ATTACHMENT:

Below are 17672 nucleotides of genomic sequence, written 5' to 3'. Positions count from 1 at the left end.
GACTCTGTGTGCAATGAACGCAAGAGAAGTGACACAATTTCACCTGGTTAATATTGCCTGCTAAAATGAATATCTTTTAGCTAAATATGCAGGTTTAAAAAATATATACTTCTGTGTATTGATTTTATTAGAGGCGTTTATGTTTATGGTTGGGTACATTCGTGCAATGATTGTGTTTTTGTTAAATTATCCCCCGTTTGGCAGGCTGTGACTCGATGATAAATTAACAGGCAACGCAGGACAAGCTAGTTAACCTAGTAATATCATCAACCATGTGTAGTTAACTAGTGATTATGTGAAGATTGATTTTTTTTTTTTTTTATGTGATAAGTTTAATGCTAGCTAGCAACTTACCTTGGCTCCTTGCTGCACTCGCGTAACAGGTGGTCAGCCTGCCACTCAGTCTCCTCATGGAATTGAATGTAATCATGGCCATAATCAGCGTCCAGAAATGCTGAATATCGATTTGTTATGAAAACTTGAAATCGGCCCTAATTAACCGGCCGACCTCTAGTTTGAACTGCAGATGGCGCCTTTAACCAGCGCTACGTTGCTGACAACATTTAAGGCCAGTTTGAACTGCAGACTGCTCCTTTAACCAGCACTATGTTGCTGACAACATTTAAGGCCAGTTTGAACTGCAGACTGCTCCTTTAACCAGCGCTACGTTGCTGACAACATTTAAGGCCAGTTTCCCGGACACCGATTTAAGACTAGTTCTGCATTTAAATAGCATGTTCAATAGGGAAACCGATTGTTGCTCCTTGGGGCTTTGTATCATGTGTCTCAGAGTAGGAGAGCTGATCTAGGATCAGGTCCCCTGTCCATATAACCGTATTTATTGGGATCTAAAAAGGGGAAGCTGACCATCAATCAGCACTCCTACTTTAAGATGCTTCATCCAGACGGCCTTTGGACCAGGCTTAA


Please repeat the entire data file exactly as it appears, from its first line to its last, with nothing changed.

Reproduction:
Below are 17672 nucleotides of genomic sequence, written 5' to 3'. Positions count from 1 at the left end.
GACTCTGTGTGCAATGAACGCAAGAGAAGTGACACAATTTCACCTGGTTAATATTGCCTGCTAAAATGAATATCTTTTAGCTAAATATGCAGGTTTAAAAAATATATACTTCTGTGTATTGATTTTATTAGAGGCGTTTATGTTTATGGTTGGGTACATTCGTGCAATGATTGTGTTTTTGTTAAATTATCCCCCGTTTGGCAGGCTGTGACTCGATGATAAATTAACAGGCAACGCAGGACAAGCTAGTTAACCTAGTAATATCATCAACCATGTGTAGTTAACTAGTGATTATGTGAAGATTGATTTTTTTTTTTTTTTATGTGATAAGTTTAATGCTAGCTAGCAACTTACCTTGGCTCCTTGCTGCACTCGCGTAACAGGTGGTCAGCCTGCCACTCAGTCTCCTCATGGAATTGAATGTAATCATGGCCATAATCAGCGTCCAGAAATGCTGAATATCGATTTGTTATGAAAACTTGAAATCGGCCCTAATTAACCGGCCGACCTCTAGTTTGAACTGCAGATGGCGCCTTTAACCAGCGCTACGTTGCTGACAACATTTAAGGCCAGTTTGAACTGCAGACTGCTCCTTTAACCAGCACTATGTTGCTGACAACATTTAAGGCCAGTTTGAACTGCAGACTGCTCCTTTAACCAGCGCTACGTTGCTGACAACATTTAAGGCCAGTTTCCCGGACACCGATTTAAGACTAGTTCTGCATTTAAATAGCATGTTCAATAGGGAAACCGATTGTTGCTCCTTGGGGCTTTGTATCATGTGTCTCAGAGTAGGAGAGCTGATCTAGGATCAGGTCCCCTGTCCATATAACCGTATTTATTGGGATCTAAAAAGGGGAAGCTGACCATCAATCAGCACTCCTACTTTAAGATGCTTCATCCAGACGGCCTTTGGACCAGGCTTAA